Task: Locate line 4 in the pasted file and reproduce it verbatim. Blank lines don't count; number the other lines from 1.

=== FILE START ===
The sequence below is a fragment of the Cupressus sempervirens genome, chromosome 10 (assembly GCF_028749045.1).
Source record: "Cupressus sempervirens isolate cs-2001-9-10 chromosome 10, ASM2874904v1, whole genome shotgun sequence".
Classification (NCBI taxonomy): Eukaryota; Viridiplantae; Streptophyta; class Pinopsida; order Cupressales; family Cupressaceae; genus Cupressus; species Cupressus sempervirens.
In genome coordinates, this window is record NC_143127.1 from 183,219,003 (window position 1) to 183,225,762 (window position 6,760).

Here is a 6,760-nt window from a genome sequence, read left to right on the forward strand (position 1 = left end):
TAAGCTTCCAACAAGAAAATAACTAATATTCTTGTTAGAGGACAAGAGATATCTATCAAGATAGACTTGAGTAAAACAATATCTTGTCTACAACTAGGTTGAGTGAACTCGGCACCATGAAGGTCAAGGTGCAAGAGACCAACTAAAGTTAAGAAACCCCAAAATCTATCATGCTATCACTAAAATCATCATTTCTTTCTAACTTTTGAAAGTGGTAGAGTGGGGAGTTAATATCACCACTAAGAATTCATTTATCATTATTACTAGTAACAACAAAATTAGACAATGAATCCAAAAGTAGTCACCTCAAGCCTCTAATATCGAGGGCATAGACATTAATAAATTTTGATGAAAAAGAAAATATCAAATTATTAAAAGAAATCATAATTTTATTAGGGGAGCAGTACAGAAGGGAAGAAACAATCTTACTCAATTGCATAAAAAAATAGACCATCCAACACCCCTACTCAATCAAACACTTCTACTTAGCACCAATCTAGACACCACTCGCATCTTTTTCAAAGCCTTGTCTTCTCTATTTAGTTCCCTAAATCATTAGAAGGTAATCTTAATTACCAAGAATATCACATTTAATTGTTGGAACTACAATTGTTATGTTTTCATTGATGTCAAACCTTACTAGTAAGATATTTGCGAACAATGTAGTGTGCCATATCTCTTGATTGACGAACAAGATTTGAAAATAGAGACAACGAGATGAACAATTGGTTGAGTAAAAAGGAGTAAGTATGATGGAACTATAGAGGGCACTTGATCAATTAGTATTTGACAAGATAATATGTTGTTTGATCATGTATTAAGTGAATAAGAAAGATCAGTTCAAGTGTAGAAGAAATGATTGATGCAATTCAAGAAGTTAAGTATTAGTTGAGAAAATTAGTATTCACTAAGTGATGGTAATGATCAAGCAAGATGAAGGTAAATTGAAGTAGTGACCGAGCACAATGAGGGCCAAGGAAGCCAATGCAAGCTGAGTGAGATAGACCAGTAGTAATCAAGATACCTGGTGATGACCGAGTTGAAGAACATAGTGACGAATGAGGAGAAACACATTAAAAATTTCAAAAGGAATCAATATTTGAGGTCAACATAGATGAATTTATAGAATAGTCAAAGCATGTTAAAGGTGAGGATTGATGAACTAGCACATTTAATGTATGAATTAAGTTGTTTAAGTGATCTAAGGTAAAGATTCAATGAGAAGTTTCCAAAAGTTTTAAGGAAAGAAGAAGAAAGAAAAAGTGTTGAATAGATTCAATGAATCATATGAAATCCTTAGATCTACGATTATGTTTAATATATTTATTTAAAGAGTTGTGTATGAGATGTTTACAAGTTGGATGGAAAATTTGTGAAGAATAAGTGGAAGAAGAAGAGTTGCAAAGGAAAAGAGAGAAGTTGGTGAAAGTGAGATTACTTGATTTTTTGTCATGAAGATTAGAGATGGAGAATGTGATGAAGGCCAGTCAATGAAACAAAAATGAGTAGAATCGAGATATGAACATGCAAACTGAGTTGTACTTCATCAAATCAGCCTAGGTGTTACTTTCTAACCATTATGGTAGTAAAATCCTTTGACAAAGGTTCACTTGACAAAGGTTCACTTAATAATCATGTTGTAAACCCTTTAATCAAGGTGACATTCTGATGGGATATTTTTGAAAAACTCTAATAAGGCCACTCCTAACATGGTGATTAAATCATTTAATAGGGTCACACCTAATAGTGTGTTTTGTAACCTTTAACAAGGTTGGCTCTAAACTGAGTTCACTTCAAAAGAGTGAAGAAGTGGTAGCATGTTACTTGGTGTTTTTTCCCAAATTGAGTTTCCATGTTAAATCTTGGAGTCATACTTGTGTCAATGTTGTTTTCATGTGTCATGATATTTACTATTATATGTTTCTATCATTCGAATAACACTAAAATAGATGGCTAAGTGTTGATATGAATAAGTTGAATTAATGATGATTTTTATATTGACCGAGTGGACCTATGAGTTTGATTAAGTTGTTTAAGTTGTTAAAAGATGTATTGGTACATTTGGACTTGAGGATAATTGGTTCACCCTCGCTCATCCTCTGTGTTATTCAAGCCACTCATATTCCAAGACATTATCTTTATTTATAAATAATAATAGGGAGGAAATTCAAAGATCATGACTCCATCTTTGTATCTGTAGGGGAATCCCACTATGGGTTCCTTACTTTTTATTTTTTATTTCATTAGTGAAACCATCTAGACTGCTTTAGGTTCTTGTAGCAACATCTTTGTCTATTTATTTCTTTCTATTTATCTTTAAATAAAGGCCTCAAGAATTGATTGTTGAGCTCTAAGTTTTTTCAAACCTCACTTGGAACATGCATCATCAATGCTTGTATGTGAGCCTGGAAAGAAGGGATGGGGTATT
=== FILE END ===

In genome coordinates, this window is record NC_143127.1 from 183,219,003 (window position 1) to 183,225,762 (window position 6,760).